By Ninsiima Irene: Email: email@example.com
Regional protection of trademarks in African states that are member states to the Banjul Protocol on Marks is achieved through registration of a trademark(s) in a member state (s) through ARIPO secretariat offices or directly through the Intellectual Property Office of the member state. The African Regional Intellectual Property Organisation (ARIPO) which is an Intergovernmental Organisation for Cooperation among African States on Matters of Intellectual Property is entrusted with the registration of marks and the administration of such registered marks on behalf of the Contracting States.
The Banjul protocol in line with the ARIPO’s objectives was adopted to promote the harmonisation and development of intellectual property laws and to establish common services necessary for the co-ordination, harmonisation and development of intellectual property activities affecting its members. The protocol was adopted on November 9 1993 at Banjul and entered into force on March 6 1997. As of today, it has been ratified by a number of African States that include; Uganda, Kenya, The United Republic of Tanzania, Botswana, Lesotho, Liberia, Malawi, Namibia, Sao Tome and Principe, Swaziland, Zimbabwe, Gambia, Ghana, Kenya, Mozambique, Sierra Leone, Sudan and Zambia. The protocol provides a centralised trademark registration procedure.
Direct registration in a member state is done by an application to the Intellectual Property Office of such member state and the application is considered basing on the domestic legislation of such member state and its requirements. This is in line with the Paris Convention for Protection of Industrial Property, 1883, which incorporates the principal of territoriality and allows a sovereign state to be able to decide on whether a given trademark should be registered basing on its national laws.
All applications through ARIPO Secretariat for the registration of a mark are filed either directly with the Office or with the Industrial Property Office of a Contracting State by the applicant or his duly authorized representative who then transmits the application to the secretariat. Where the applicant seeks to have his mark(s) protected in several countries, such countries have to be designated on the application. The application is considered by the secretariat and once it meets all the formal requirements, it is forwarded by the secretariat to each designated state. Upon receipt of the application, the designated state then considers the application basing on its national laws.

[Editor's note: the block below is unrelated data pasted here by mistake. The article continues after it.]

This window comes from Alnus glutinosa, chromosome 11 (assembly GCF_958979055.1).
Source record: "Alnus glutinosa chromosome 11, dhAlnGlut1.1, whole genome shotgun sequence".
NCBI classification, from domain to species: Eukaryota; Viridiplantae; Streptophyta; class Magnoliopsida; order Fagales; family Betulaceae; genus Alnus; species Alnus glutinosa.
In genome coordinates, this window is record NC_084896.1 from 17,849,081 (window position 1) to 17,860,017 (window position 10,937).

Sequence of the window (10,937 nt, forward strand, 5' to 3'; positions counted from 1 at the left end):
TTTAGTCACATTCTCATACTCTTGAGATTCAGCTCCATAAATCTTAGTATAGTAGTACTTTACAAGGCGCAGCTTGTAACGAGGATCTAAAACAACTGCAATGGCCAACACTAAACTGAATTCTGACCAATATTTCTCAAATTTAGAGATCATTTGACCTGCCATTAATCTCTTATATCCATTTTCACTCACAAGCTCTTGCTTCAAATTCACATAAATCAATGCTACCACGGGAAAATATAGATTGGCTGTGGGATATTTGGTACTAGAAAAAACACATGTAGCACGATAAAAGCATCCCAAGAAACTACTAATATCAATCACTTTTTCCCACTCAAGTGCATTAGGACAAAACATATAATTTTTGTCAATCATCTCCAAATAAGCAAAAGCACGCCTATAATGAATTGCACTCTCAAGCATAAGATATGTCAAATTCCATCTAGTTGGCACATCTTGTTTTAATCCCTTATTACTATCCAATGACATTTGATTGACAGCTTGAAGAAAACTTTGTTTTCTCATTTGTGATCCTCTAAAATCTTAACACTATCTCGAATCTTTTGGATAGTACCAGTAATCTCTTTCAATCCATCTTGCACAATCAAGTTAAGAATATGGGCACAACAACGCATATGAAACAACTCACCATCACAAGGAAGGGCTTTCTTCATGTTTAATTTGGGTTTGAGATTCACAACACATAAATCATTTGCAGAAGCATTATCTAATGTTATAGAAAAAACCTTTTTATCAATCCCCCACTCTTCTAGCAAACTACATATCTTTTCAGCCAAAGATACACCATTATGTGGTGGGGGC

An application for registration of a Mark which has been accepted by any designated State is then published in the ARIPO Marks Journal as having been accepted by the designated State or designated States concerned. At any time after the publication in the Marks Journal of an application as accepted by the designated State or designated States but before the registration of the mark by the secretariat, any person may give a notice of opposition to the application for registration in a designated State or designated States. Once notice of opposition is lodged, the application is treated according to the opposition procedures laid down under the national laws of the designated State or designated States concerned.
Where no opposition has been made or where it has been successfully defended, the mark(s) is registered by the Secretariat office three months after the publication in the Marks Journal. The registration is then recorded in the Marks Register and the Secretariat Office issues to the applicant a certificate of registration. The fact of registration of a mark is then published in the Marks Journal.
The registration of a mark remains valid for a period of 10 years from the filing date and may be renewed for further periods of 10 years. The renewal of the registration must be effected on or before the date of expiration of the original registration or of the last renewal of the registration though a grace period of 6 months is allowed, in either case, on payment of a surcharge.
The registration of a mark by the ARIPO Secretariat has the same effect in each designated State, with respect to rights conferred by the mark, as if it was filed and registered under the national laws of each such state. The national laws of each Contracting State apply to the cancellation of a registration, whether based on non-use or any other grounds.